Verse 39 closed the lesson with the centurion proclaiming “Truly this man was God’s Son”! It was the Roman centurion that proclaimed Jesus as God’s son.
This week’s lesson continues with the theme of a fulfilled new covenant through Jesus Christ. We have returned to the book of Hebrews as Hebrews references the Old Testament extensively to prove the point that Jesus fulfills the new covenant. It is through the righteousness of Jesus Christ and the grace of God that we now have a new covenant with God. This would not be possible without the new covenant’s sacrifice. That sacrifice is Jesus Christ on Calvary’s cross. Townsend, Boyd’s, and Standard Lesson Commentary all title this week’s lesson The New Covenant’s Sacrifice. The scripture text comes from Hebrews 9:11-22.
What Takes Place in This Passage:
Verse eleven describes Christ as a High Priest of the good things that have come. These good things are the salvation, restoration, and redemption provided through Jesus Christ. We have these good things now because of the sacrifice of Jesus on Calvary’s cross.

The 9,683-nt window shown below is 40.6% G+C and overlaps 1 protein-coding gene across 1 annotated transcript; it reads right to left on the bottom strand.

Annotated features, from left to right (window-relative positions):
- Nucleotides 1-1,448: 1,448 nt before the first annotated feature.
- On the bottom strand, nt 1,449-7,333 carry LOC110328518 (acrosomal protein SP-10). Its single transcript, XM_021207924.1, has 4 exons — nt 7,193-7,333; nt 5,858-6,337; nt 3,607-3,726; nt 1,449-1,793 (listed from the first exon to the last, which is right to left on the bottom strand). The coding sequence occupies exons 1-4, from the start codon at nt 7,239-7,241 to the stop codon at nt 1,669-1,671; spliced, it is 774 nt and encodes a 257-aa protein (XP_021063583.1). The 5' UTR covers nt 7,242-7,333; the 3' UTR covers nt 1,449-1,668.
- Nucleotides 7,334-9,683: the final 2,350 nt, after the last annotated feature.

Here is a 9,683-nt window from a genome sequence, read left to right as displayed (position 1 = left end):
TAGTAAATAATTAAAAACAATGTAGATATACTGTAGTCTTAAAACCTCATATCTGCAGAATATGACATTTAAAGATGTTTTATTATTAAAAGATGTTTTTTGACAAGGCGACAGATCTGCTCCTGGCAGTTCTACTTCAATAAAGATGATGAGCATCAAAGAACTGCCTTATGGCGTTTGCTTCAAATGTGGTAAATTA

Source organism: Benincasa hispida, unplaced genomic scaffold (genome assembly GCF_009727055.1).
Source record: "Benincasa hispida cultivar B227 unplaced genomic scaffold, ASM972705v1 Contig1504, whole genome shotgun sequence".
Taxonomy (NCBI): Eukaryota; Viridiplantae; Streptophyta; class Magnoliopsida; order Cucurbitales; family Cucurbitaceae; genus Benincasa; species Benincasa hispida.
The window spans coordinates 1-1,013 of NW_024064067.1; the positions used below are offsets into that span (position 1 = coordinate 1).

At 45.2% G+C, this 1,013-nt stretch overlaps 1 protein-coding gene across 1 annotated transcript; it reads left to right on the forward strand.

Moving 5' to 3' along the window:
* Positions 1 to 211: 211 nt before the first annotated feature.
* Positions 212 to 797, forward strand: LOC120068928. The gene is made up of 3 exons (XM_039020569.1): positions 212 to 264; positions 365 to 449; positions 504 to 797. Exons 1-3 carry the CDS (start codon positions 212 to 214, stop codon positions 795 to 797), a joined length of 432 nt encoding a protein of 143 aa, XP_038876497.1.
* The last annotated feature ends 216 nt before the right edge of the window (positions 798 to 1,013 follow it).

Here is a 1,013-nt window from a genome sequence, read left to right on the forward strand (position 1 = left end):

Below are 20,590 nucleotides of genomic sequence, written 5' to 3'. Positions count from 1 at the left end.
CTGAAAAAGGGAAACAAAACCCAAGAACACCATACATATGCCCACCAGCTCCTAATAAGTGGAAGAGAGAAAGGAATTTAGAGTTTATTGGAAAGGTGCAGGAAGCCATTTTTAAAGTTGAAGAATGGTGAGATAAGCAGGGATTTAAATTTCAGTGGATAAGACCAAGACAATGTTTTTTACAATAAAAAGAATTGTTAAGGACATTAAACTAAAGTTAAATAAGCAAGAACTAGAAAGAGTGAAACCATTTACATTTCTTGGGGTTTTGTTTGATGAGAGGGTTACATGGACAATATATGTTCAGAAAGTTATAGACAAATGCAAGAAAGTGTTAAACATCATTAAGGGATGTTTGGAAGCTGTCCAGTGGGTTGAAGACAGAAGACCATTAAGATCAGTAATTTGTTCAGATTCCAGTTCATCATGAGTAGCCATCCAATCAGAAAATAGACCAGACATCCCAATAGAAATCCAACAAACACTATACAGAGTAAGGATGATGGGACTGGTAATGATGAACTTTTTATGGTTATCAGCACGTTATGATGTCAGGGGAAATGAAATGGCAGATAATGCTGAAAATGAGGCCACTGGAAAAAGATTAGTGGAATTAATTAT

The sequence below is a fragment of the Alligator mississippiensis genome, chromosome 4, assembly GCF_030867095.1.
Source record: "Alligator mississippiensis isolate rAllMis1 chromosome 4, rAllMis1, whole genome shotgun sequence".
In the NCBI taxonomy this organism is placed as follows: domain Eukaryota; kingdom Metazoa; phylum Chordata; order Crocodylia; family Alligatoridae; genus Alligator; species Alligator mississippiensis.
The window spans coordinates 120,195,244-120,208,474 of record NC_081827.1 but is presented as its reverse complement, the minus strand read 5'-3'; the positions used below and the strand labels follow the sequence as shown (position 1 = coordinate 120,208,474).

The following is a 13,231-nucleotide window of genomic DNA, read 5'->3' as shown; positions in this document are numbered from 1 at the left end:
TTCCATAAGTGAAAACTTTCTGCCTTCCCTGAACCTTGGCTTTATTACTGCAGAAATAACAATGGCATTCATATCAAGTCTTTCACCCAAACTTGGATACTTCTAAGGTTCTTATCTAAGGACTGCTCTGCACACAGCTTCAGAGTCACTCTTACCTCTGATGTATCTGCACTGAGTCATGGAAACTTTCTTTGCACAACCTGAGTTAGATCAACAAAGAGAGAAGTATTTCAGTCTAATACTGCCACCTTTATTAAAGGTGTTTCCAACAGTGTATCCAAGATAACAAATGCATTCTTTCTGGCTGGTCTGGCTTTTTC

Verse twelve describes Jesus as entering once into the Holy Place. The New Interpreter’s Study Bible notes that “this place is ideal and not an actual place, but pointing to the ultimate reality of Christ’s atoning work”. In other words, Jesus symbolically entered into the Holy Place. This Holy Place is what we have to look forward to. It is what will ultimately become our reality. Note also that Jesus did not enter with the blood of goats and calves, but with his own blood.
Verses thirteen and fourteen explain that the blood of goats and calves and ashes only sanctifies the outward flesh. It is Christ’s blood that purifies the conscience or inner person from the dead works of the Old Testament animal sacrifice system.